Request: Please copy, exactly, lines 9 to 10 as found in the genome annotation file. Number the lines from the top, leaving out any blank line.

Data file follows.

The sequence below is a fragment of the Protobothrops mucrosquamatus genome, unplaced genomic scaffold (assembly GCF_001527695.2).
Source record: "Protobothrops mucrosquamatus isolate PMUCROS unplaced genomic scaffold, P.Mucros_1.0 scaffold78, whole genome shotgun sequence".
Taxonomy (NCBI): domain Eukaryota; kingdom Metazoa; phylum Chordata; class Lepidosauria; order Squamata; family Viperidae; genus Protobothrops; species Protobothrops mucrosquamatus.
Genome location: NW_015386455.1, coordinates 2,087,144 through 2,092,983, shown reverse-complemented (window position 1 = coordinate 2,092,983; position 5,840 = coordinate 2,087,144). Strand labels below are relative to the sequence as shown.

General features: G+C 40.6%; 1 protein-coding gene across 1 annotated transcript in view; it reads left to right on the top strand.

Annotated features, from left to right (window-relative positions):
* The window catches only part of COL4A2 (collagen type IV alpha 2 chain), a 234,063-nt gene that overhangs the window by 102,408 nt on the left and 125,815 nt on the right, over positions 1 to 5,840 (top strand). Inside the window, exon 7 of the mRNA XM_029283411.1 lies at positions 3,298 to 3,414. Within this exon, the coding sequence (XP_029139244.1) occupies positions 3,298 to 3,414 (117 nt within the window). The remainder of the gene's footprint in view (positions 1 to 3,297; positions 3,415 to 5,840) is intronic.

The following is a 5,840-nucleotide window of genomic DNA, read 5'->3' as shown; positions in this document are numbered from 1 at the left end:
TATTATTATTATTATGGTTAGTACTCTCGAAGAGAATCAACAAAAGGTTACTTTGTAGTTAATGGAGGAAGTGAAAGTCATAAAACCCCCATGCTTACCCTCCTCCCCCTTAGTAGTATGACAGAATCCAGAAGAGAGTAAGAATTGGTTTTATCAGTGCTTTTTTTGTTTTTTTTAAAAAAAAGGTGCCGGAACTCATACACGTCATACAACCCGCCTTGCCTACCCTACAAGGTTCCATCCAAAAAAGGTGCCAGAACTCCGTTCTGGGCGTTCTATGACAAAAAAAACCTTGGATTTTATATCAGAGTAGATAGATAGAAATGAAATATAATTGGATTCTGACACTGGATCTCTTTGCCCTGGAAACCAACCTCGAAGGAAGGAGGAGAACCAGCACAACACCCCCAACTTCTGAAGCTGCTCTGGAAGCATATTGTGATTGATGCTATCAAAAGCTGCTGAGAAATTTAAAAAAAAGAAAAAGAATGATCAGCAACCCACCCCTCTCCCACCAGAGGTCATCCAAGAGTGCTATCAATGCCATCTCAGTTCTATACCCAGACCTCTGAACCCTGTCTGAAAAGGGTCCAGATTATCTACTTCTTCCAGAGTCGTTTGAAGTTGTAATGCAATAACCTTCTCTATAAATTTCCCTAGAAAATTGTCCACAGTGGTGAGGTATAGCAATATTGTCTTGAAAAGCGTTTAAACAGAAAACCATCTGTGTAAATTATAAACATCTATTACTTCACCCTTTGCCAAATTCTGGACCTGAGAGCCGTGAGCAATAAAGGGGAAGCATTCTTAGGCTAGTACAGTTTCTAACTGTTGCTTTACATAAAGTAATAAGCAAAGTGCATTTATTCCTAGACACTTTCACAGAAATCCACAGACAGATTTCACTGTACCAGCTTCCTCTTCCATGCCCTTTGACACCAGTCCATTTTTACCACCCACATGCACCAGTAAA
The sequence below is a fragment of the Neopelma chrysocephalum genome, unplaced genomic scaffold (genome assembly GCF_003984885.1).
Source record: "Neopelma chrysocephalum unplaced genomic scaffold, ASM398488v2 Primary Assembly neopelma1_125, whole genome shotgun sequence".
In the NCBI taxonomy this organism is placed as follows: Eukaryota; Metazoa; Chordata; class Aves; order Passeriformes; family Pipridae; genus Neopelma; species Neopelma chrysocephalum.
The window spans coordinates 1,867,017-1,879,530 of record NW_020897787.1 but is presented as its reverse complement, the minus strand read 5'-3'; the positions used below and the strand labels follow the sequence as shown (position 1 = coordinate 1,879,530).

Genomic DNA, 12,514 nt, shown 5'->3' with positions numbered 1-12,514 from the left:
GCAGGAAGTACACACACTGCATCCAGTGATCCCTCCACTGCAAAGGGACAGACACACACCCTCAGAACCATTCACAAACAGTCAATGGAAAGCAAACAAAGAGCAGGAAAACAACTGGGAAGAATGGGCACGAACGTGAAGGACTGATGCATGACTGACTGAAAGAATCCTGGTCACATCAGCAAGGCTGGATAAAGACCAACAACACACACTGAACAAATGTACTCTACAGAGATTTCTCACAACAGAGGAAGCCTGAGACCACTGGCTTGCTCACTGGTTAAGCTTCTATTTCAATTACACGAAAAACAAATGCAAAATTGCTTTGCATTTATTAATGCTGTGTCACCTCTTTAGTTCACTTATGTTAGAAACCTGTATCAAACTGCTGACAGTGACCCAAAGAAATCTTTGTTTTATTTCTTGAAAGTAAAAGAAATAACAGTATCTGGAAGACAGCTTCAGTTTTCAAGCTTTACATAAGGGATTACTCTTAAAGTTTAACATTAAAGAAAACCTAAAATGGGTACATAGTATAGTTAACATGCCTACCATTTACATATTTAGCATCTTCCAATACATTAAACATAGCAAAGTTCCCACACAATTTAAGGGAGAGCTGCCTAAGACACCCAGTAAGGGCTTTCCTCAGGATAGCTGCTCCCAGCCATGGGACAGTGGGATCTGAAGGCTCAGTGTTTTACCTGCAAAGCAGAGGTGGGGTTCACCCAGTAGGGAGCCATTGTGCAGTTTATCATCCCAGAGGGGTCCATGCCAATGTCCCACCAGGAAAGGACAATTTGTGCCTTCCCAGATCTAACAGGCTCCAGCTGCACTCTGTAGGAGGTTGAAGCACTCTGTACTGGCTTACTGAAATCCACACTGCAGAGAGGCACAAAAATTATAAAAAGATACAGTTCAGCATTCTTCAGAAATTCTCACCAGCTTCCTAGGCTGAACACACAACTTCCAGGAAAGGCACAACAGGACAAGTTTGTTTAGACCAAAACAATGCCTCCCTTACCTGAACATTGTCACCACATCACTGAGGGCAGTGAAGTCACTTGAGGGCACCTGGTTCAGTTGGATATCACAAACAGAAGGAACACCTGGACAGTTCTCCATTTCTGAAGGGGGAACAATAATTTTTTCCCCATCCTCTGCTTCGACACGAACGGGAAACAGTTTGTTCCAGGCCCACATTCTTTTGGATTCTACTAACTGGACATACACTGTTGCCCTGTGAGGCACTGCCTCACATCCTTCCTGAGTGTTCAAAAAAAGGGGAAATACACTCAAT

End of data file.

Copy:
TATTATTATTATTATGGTTAGTACTCTCGAAGAGAATCAACAAAAGGTTACTTTGTAGTTAATGGAGGAAGTGAAAGTCATAAAACCCCCATGCTTACCCTCCTCCCCCTTAGTAGTATGACAGAATCCAGAAGAGAGTAAGAATTGGTTTTATCAGTGCTTTTTTTGTTTTTTTTAAAAAAAAGGTGCCGGAACTCATACACGTCATACAACCCGCCTTGCCTACCCTACAAGGTTCCATCCAAAAAAGGTGCCAGAACTCCGTTCTGGGCGTTCTATGACAAAAAAAACCTTGGATTTTATATCAGAGTAGATAGATAGAAATGAAATATAATTGGATTCTGACACTGGATCTCTTTGCCCTGGAAACCAACCTCGAAGGAAGGAGGAGAACCAGCACAACACCCCCAACTTCTGAAGCTGCTCTGGAAGCATATTGTGATTGATGCTATCAAAAGCTGCTGAGAAATTTAAAAAAAAGAAAAAGAATGATCAGCAACCCACCCCTCTCCCACCAGAGGTCATCCAAGAGTGCTATCAATGCCATCTCAGTTCTATACCCAGACCTCTGAACCCTGTCTGAAAAGGGTCCAGATTATCTACTTCTTCCAGAGTCGTTTGAAGTTGTAATGCAATAACCTTCTCTATAAATTTCCCTAGAAAATTGTCCACAGTGGTGAGGTATAGCAATATTGTCTTGAAAAGCGTTTAAACAGAAAACCATCTGTGTAAATTATAAACATCTATTACTTCACCCTTTGCCAAATTCTGGACCTGAGAGCCGTGAGCAATAAAGGGGAAGCATTCTTAGGCTAGTACAGTTTCTAACTGTTGCTTTACATAAAGTAATAAGCAAAGTGCATTTATTCCTAGACACTTTCACAGAAATCCACAGACAGATTTCACTGTACCAGCTTCCTCTTCCATGCCCTTTGACACCAGTCCATTTTTACCACCCACATGCACCAGTAAA
The sequence below is a fragment of the Neopelma chrysocephalum genome, unplaced genomic scaffold (genome assembly GCF_003984885.1).